measurements. All three sensors use ThermoSystems Model 1050 general
purpose anemometers.
The output from each anemometer is first passed to a Thermo
Systems Model 1057 signal conditioner. This conditioner suppresses
the excessive D.C. Voltage to make the signal compatible with the in
put requirements of the A/D recorder. From the conditioner, the
signal is sent to a lowpass filter with a cutoff frequency of 17 Hz
and from there the signal goes to the A/D recorder where it is digi
tized and recorded onto magnetic tape.
The purpose of the lowpass filters is to prevent contamination
of the signal by high frequency noise, specifically 60cycle noise,
which is picked up from the large pumps, electric motors, and other
support equipment in the laboratory. The lowpass filters used with
the position, temperature, and conductivity transducers are fourth
order Butterworth filters with the 3 db point at 20.2 Hz. At 10 Hz,
the power loss through these filters is less than two percent. Sixth
order Butterworth filters are used with the hot film anemometers. The
3 db point for these filters is at 17.3 Hz, which assures that the
power loss at 10 Hz is less than one percent. Spectral analysis of
the velocity data indicates that for these experiments, negligible
energy exists above 7 Hz; therefore, these lowpass filters have little
or no effect on the true signal from their respective transducers.
Data Acquisition Procedure
Two different techniques were employed to obtain data during these
experiments. The first is referred to as a constant speed traverse
(CST), while the second is called a stepped traverse (ST).
The primary objective of the constant speed traverse was to
obtain, in a quasiinstantaneous manner, the structure of the density
transition region. This was accomplished by moving the probe package
through the interface at a nearly constant speed between 0.5 mm/sec
and 1.5 mm/sec. As the probes moved down, the position, conductivity,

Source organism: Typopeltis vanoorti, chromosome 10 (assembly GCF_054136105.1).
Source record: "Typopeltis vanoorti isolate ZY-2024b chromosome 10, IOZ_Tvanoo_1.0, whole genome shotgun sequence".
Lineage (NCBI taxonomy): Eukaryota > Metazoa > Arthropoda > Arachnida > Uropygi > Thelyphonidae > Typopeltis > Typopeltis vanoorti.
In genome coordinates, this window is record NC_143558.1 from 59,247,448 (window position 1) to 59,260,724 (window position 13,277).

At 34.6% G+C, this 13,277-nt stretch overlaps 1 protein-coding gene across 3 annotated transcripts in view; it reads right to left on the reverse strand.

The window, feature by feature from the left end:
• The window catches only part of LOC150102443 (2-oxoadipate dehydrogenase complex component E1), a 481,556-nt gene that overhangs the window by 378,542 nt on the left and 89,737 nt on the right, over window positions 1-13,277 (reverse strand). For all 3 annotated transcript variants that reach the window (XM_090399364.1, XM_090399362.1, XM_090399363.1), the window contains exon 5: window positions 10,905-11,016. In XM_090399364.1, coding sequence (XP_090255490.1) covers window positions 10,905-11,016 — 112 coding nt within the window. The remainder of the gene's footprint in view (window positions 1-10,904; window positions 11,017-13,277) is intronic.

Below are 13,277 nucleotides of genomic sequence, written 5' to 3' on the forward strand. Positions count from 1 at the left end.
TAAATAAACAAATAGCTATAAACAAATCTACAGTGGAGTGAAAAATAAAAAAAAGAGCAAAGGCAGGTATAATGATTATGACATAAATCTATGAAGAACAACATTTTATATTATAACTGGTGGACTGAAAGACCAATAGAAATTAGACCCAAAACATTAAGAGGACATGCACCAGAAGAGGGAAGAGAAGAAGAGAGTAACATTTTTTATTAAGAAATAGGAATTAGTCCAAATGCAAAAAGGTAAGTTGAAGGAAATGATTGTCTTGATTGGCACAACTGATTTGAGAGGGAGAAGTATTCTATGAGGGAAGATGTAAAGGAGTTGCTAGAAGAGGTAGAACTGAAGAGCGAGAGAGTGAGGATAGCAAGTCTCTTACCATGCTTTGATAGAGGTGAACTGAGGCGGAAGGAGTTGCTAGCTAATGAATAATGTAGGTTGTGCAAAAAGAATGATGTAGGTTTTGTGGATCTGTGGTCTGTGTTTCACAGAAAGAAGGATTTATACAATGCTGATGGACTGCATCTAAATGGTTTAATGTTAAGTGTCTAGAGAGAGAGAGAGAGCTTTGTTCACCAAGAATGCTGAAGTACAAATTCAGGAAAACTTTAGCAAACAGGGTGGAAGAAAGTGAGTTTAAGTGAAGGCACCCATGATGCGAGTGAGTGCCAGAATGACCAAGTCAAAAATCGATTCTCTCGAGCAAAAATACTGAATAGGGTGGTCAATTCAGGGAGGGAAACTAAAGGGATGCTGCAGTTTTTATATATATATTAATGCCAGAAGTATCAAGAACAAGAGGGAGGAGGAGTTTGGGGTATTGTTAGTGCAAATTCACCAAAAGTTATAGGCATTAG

and thermistor voltages were each sampled and recorded at the rate of
25 Hz. Since the thickness of the interfacial region was about 1.5 cm,
it took no more than 30 seconds to traverse the entire transition re
gion. The second objective of the CST was to determine the position
of the interface, defined as the point where the density equals the
average density between the upper and lower layers. The position of
the interface was then plotted as a function of time and all other
measurements were referenced to the interface.
The stepped traverse was used to obtain information on the struc
ture of the turbulent boundary layer in the region of the density
interface. With this method the probes were placed at a predetermined
position and the time series data from the thermistor, the conductivity
probe, and the three hot film anemometers were recorded. The time
series were sampled at the rate of 15 Hz over a period of 540 seconds
a total of 8,100 samples. While these data were being recorded on
magnetic tape, the position voltage was recorded in the lab book for a
later determination of the exact probe position. The probes were then
moved to another position and the time series data were again recorded.
This procedure was repeated until sufficient points were obtained
(15 to 20) to determine the profile through the transition region.
The drop in the position of the interface over the 540 seconds
required to record the time series data at each point was much less
than 0.2 mm. This is insignificant when determining the position of
the probe relative to the interface. However, the total time required
to complete an ST profile was as long as three hours; care was taken
to account for the drop in the interface over this time interval.
The steps followed in taking data were:
1. The salt water was allowed to flow in under the fresh water
at the rate of 3.5 gal/min; at this rate 15 hours were re
quired to fill the tank. The filling process began the night
before the tests.
2. The instruments were calibrated and mounted on the traverse
just prior to the start of the experiment.
3. The pump was started and the flow increased to the velocity
desired. This required as much as one hour since it had to
be done slowly to prevent surges in the tank and seiching of
the interface.
4. The pump was run for an additional hour or more before any
data were taken. This allowed time for any transients to die
out.
5. A CST was taken first, followed by an ST profile, which was
followed in turn by another CST. This sequence of three
profiles was usually repeated several times; each ST was
preceded and followed by a CST.